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California Break and Lunch Law

An employer must provide nonexempt employees with meal and rest periods as provided for in the Labor Code and the applicable wage orders. An employer need not affirmatively police employees to ensure they are taking their meal and rest periods but must make them available to the employees nevertheless. Typically, an employee is entitled to a paid 10-minute, duty-free rest period for every four hours worked, “or major fraction thereof.” That means for a shift of greater than two hours, but less than six hours, an employee must be provided one paid 10-minute, duty-free rest period. For shifts longer than six hours, but less than 10 hours, an employee must be provided two paid 10-minute, duty-free rest periods. If an employer fails to authorize and permit an employee to take these breaks, then the employee is entitled to recover the penalty described below.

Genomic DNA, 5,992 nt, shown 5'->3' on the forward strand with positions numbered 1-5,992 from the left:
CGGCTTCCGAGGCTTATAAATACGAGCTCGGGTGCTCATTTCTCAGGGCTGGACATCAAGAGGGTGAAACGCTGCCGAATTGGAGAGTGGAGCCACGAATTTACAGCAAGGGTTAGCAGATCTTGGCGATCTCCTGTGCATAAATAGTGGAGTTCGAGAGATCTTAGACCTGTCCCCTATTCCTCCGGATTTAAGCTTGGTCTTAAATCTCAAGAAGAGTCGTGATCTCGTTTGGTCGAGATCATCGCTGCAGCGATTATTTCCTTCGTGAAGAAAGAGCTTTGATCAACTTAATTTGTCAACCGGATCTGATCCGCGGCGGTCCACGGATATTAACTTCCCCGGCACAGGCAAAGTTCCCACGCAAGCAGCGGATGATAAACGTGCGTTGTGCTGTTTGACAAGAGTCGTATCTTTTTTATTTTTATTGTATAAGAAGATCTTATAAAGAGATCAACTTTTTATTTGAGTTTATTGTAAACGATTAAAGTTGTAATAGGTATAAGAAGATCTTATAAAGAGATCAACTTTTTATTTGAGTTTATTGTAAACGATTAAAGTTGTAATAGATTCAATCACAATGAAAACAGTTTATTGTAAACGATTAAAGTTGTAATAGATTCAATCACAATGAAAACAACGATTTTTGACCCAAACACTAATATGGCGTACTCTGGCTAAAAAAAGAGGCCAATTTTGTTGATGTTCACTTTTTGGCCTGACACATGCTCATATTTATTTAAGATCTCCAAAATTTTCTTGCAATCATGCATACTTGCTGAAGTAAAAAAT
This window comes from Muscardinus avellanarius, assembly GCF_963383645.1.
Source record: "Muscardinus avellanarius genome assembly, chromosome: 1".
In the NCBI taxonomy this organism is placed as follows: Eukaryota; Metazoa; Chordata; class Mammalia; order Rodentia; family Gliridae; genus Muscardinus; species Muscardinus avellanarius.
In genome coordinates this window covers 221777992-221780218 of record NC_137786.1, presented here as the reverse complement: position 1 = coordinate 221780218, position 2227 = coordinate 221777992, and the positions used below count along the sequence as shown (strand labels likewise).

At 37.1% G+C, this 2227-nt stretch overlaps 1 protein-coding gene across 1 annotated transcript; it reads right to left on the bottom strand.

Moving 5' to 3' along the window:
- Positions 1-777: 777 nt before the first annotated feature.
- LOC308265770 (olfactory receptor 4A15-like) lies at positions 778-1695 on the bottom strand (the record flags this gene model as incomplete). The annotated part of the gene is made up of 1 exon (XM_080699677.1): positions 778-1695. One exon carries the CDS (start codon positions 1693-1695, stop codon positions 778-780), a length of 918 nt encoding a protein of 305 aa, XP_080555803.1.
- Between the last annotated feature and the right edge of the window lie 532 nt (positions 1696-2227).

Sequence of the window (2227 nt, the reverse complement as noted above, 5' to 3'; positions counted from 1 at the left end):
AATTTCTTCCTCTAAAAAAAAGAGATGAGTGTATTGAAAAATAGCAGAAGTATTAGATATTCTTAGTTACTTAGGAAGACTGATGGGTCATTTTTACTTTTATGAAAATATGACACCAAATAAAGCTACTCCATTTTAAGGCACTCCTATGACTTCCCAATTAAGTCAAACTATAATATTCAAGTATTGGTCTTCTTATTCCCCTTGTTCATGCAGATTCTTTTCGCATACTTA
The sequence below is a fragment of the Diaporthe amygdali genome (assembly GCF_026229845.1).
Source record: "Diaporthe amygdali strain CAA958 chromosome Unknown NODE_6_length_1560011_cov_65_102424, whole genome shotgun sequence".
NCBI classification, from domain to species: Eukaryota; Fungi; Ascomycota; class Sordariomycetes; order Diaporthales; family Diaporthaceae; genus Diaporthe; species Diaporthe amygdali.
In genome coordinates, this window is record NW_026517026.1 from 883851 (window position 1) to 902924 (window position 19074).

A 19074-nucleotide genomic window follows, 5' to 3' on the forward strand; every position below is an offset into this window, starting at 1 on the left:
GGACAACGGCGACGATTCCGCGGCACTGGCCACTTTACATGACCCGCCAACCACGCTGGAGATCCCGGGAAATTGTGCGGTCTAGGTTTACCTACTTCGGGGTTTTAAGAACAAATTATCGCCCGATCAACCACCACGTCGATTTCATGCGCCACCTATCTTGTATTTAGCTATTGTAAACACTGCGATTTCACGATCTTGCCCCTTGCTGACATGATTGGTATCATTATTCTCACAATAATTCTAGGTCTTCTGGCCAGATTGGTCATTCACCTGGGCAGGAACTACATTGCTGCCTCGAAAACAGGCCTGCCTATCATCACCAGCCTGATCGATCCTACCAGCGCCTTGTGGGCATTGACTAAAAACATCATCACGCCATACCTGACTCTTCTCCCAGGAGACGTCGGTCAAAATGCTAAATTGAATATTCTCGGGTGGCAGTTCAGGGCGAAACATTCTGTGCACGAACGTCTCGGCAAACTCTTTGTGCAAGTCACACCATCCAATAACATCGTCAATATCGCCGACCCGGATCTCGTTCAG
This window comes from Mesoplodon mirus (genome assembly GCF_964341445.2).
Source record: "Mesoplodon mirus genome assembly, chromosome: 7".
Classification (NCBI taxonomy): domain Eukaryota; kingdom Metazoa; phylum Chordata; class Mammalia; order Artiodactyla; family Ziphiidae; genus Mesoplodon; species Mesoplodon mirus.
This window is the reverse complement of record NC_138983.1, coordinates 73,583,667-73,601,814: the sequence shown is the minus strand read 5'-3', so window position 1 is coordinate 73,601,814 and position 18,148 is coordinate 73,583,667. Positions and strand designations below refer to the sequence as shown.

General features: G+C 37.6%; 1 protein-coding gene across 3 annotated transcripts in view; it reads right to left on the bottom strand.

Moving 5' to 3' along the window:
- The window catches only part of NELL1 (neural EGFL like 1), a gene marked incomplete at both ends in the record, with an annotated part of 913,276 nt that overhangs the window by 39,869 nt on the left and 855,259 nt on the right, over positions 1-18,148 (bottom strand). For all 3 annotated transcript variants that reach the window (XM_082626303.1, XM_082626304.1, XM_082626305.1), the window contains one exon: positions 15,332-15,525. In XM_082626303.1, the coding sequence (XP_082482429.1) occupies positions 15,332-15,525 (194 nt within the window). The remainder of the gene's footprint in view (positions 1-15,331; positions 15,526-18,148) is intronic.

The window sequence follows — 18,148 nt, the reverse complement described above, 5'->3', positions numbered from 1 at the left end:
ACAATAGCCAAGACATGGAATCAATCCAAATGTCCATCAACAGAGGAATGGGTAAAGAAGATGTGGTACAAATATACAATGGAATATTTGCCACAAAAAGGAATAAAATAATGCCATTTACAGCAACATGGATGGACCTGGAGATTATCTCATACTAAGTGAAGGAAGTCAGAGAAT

Did You Get Paid For All The Time You Worked?

An employer must also provide an employee with an unpaid, 30-minute, duty-free meal period for every five hours worked. An employee and an employer can waive this requirement, by mutual consent, only if the shift is less than six hours. If the employee is not relieved of all duty for the full 30 minutes, then the employee must be paid for the time spent actually working, as well as the penalty described below.

In the event an employee is not provided meal and rest periods described herein, then the employer must compensate the employee with one hour of pay at the regular rate of compensation for each such violation (i.e., one meal and/or one rest period violation per day).

Oftentimes, meal and rest period violations occur in combination with other violations of the Labor Code.

Were You Denied Meal And Rest Periods?

If you were not permitted to take meal and rest periods, contact our San Francisco office for a free consultation with an experienced attorney. The lawyers at Le Clerc & Le Clerc LLP have significant expertise representing current and former employees in wage and hour cases.

To schedule a free initial consultation to see if you have a case, in California, call us at 415-445-0900 or contact us online.